Each week, I write a news round-up of the major education technology stories. I post one version on MindShift on Fridays and then on Saturday morning run an expanded version here (often with more colorful, snarky commentary -- because that's how I roll).

This week there were the usual sorts of stories: new startups launched, new features released, and so on.

Undoubtedly the biggest educational story of the week was the massive cheating scandal in the Atlanta Public Schools. But was it a technology story?

I try to steer clear of news and analysis here that isn't tech-related. I'm not a policy wonk. and I'm no longer an educator. I have plenty of opinions, don't get me wrong, but non-technology stories always feel a bit outside the mandate I've given myself here at Hack Education.

I think about the question "What constitutes a technology story" a lot as a technology journalist. I confess: I always bristle at covering Groupon, for example, because -- other than the fact they have a website and send email -- I'm not clear what the technology is behind the company. Groupon's business requires thousands of salespeople, for example, not lines of code.

So back to the Atlanta Public Schools: ed-tech story -- yes or no?

On one hand, it appears as though much of the cheating involved erasures of wrong answers, copying of test booklets, and distribution of exams so that lower-performing students would get easier versions of tests. Erasers, photocopiers, and seating charts -- hardly high-tech stuff.

And so perhaps it's an ed-tech story in so far as the cheating scandal may fuel states (or Atlanta at least) to adopt more computerized testing. This way tests can be administered and scores can be transmitted to a centralized testing location before school employees have a chance to manipulate students' scores.

On the other hand, it feels like it has to be more than a case of "here's an area that begs for a technology solution" for me to say that the cheating scandal is an ed-tech story. I'm not sure that low-tech cheating and test-administration becomes (high-)tech/ed-tech news just with the promise of a computerized "fix."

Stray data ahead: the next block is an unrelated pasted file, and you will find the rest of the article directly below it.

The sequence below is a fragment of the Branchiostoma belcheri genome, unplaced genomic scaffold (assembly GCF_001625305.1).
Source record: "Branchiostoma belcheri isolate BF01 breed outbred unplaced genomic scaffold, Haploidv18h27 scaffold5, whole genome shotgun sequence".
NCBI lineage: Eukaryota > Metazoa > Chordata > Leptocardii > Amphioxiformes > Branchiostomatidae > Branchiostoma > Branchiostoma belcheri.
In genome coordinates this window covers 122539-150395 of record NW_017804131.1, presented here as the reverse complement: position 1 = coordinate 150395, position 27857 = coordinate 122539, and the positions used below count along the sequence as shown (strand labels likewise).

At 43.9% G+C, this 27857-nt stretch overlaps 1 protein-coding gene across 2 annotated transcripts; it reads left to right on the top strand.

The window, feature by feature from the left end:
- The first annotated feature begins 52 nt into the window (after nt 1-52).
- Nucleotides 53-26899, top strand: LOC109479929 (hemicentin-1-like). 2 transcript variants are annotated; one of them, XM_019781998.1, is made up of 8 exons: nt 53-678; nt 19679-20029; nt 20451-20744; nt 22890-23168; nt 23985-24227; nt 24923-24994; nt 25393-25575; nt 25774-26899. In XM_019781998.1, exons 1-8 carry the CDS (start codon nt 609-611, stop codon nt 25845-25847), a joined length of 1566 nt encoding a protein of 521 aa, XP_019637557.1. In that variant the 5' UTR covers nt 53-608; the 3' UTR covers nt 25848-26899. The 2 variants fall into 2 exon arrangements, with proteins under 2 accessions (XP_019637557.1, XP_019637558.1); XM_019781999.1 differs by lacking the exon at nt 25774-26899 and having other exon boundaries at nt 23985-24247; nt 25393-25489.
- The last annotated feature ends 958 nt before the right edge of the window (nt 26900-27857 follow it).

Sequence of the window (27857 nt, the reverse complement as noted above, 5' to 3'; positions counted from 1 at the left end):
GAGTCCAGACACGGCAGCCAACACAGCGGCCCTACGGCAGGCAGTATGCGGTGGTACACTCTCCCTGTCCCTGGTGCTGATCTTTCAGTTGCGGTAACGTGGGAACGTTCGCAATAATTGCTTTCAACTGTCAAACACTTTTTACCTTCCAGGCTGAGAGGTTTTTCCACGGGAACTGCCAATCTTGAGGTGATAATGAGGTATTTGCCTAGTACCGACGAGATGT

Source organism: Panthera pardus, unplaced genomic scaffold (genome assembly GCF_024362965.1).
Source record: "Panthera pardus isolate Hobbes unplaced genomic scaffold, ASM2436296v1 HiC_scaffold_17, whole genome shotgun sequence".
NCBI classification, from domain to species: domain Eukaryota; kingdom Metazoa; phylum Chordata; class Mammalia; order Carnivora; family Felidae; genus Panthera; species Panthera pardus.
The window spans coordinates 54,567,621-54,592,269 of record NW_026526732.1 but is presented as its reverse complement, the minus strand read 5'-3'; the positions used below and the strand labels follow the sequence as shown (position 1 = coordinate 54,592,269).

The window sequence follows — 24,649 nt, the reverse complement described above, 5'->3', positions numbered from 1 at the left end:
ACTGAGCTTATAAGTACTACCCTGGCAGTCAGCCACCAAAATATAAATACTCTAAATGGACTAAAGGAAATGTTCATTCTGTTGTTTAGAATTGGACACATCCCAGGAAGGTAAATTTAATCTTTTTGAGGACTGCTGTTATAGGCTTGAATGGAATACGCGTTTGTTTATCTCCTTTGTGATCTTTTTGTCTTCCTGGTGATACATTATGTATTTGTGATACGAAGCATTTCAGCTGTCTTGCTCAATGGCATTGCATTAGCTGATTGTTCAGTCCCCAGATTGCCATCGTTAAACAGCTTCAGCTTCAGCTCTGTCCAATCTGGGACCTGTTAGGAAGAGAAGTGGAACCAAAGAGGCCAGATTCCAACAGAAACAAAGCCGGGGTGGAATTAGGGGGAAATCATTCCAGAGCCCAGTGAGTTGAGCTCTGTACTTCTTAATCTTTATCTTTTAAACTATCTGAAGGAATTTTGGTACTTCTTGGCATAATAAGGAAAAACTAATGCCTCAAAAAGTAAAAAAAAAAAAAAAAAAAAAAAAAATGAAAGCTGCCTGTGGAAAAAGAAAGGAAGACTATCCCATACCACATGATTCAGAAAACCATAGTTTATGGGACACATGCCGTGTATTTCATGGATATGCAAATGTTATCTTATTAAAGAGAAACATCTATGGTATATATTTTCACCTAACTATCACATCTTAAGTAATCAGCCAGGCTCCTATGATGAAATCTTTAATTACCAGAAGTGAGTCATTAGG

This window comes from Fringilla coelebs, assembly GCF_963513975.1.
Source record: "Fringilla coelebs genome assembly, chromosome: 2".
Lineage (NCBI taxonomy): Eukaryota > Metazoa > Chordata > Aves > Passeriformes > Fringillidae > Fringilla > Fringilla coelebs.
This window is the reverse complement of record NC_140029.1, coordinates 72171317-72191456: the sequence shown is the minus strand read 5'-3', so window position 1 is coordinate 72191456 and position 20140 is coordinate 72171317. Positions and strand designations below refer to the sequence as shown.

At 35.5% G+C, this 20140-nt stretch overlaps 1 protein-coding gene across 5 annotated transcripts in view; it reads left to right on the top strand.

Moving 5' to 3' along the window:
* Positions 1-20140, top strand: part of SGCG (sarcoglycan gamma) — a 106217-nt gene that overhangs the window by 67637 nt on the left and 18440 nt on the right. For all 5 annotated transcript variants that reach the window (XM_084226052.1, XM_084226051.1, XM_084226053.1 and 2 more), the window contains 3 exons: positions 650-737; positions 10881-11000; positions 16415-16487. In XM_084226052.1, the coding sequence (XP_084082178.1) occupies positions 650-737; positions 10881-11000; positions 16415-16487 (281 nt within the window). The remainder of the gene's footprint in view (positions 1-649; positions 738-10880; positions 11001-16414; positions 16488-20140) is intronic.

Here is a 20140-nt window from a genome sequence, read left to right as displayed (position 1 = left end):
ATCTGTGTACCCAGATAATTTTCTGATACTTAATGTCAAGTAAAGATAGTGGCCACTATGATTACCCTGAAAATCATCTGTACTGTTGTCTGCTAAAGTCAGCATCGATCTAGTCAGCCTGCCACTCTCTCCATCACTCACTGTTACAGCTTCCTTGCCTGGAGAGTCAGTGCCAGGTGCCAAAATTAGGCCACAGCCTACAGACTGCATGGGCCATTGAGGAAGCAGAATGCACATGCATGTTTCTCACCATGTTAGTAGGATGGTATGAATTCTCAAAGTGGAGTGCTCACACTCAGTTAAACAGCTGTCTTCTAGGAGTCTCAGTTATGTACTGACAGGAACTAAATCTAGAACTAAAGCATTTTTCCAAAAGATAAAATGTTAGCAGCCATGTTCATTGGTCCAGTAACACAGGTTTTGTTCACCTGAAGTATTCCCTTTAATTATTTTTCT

Nonetheless, the question of standardized test-taking does seem deeply implicated in technology. How much of the pressures around testing come from the push for "data-driven education"? How much of that is a response to technology (better number-crunching capabilities, and all that)?

And how much of the direction that testing itself (and now, of course sadly, instruction) has taken has been shaped by the multiple choice test, optical mark recognition, and the IBM Test Scoring Machine (first introduced in 1937). How do the limitations of technology that is almost a hundred years old still dictate the way in which we test students' knowledge -- in other words, those early IBM machines could only handle the 4 question -- A, B, C, or D -- format.

I'm pretty convinced then that the testing scandal is an ed-tech story, then, but not perhaps in a clearcut sort of way. It isn't just the failure of schools and systems now (it isn't simply a cultural failure either), but rather part of a longer history of education technology development, one that promises standardization and efficiency and control -- perhaps even part of a longer history of failed ed-tech.

Audrey Watters


Hack Education

The History of the Future of Education Technology

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